Photographs of Happy Days by Samuel Beckett (1979 revival starring Billie Whitelaw)

Description

Samuel Beckett's Happy Days was first staged in 1961 at the Cherry Lane Theatre, New York. This revival, produced at the Royal Court Theatre in 1979, was directed by Beckett and starred Billie Whitelaw as Winnie. In a set designed by Jocelyn Herbert, these production photographs show Whitelaw in the first act of the play, buried up to her waist in a mound of sand. Winnie's handbag and some its contents can be seen within the shots.

Whitelaw's interpretations of Beckett's plays are renowned for their power. She is regarded as a definitive Beckettian performer, as well as Beckett's muse. Beckett wrote Footfalls (1976) specifically for her, and the two had a very close, collaborative working relationship.

Full title:
Photographs of Happy Days by Samuel Beckett (1979 revival starring Billie Whitelaw at the Royal Court Theatre)
Created:
7 June 1979, Royal Court Theatre, London
Format:
Photograph / Image
Creator:
Donald Cooper [photographer]
Usage terms

© Donald Cooper / Photostage
www.photostage.co.uk

Held by
Photostage
Shelfmark:
00017746; 00017747; 00017749; 00017750

Related articles

Nonsense talk: Theatre of the Absurd

Article by:
Andrew Dickson
Themes:
Theatre practitioners and genres, 20th-century theatre, European influence, Capturing and creating the modern

Absurdist theatre responded to the destruction and anxieties of the 20th century by questioning the nature of reality and illusion. Andrew Dickson introduces some of the most important figures in the Theatre of the Absurd, including Eugène Ionesco, Martin Esslin and Samuel Beckett.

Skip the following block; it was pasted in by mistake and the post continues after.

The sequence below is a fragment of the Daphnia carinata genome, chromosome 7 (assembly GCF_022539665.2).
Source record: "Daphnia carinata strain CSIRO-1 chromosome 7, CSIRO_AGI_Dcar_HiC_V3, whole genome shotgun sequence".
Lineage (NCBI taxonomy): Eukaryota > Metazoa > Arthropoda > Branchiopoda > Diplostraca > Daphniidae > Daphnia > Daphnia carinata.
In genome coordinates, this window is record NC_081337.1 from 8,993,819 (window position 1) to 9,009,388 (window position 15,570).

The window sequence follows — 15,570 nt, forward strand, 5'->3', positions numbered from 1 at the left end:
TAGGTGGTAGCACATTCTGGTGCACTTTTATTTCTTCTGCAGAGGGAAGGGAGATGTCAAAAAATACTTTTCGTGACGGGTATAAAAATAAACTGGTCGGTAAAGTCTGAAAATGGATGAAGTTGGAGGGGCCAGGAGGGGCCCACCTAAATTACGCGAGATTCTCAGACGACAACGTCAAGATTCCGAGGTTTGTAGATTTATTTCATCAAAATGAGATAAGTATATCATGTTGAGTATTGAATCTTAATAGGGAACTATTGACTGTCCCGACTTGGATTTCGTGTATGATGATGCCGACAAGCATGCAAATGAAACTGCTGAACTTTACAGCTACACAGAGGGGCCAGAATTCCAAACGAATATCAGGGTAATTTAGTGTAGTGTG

An introduction to Waiting for Godot

Article by:
Chris Power
Themes:
Capturing and creating the modern, 20th-century theatre, European influence

Chris Power explores how Waiting for Godot resists straightforward interpretation, producing audiences as uncertain as its characters.

An introduction to Happy Days

Article by:
William McEvoy
Themes:
Capturing and creating the modern, European influence, 20th-century theatre

The main character in Happy Days is a middle-aged woman inexplicably buried in a mound, first to her waist and then to her neck. William McEvoy discusses how Beckett uses this character and her predicament to explore a recurring interest in his work: the failings of bodies and language.

Related collection items

Related people

Related works

Happy Days

Created by: Samuel Beckett

Happy Days (1961) overview Samuel Beckett often buries his characters literally – in urns or bins – and ...